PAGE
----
Knives being seized, border costs rising: Some see solution

March 13, 2015 7:42 AM

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WASHINGTON (AP) — Hardware Sales Inc. of Bellingham, Washington, does about 25 percent of its online business outside the United States. But going global can be frustrating. Overzealous Australian customs inspectors sometimes confiscate perfectly legal knives. Canada imposes duties that can double the cost of a hammer.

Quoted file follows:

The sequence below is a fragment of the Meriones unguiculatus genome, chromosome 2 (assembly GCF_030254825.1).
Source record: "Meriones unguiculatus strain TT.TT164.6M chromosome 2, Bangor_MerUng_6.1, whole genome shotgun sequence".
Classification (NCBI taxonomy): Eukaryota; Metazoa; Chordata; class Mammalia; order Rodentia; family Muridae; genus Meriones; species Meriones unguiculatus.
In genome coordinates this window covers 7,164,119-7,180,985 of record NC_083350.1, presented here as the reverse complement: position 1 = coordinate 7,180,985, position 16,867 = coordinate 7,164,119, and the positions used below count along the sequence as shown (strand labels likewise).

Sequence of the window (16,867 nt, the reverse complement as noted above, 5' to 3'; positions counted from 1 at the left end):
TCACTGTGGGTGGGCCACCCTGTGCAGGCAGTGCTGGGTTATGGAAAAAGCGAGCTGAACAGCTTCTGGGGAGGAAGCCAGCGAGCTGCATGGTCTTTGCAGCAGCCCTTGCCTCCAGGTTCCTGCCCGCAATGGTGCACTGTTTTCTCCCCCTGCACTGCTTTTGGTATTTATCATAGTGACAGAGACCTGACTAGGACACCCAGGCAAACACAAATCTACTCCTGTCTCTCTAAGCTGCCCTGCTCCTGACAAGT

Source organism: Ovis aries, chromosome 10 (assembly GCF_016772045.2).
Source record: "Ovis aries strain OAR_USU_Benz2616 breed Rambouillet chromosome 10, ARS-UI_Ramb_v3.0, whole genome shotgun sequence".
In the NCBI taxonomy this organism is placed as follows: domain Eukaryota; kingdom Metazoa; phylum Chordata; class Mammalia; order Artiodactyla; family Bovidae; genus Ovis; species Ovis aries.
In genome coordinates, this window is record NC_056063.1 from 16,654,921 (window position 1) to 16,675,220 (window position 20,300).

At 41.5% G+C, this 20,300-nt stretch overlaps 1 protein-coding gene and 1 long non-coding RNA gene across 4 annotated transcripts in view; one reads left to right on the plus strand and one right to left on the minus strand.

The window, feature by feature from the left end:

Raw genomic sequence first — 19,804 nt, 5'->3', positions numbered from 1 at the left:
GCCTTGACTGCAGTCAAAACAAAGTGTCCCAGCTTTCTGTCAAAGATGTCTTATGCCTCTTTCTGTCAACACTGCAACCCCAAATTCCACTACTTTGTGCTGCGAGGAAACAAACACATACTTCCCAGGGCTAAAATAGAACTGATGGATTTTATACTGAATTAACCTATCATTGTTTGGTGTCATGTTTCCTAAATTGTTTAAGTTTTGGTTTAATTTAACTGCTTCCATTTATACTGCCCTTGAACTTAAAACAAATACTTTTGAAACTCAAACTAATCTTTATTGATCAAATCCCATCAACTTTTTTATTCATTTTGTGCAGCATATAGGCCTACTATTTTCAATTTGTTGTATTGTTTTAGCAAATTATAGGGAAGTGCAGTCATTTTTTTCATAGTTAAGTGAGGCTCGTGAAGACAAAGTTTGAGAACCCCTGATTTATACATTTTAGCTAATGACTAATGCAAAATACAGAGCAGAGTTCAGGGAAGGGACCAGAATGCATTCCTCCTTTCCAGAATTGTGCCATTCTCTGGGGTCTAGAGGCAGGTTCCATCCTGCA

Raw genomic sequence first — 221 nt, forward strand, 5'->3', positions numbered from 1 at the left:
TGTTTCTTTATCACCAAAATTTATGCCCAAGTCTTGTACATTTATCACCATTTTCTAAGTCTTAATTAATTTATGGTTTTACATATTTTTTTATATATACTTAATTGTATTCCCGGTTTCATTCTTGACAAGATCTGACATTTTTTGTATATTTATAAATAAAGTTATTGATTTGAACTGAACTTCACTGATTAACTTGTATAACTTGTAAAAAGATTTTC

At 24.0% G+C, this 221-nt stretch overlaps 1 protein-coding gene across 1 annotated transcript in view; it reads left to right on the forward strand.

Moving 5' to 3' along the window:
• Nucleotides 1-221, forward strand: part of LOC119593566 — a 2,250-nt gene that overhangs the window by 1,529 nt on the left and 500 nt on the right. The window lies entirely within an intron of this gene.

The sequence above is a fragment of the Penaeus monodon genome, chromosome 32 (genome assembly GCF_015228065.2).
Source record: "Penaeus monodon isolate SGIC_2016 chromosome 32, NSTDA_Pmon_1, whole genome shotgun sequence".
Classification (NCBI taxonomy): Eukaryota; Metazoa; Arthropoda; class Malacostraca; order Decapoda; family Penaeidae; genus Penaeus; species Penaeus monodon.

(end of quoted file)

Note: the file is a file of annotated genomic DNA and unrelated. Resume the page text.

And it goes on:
"I don't like to have an employee go through 2,000 pages of rules to ship a drill," says Steve Douge, director of e-commerce for Hardware Sales, which sells over eBay, Amazon and its own website.

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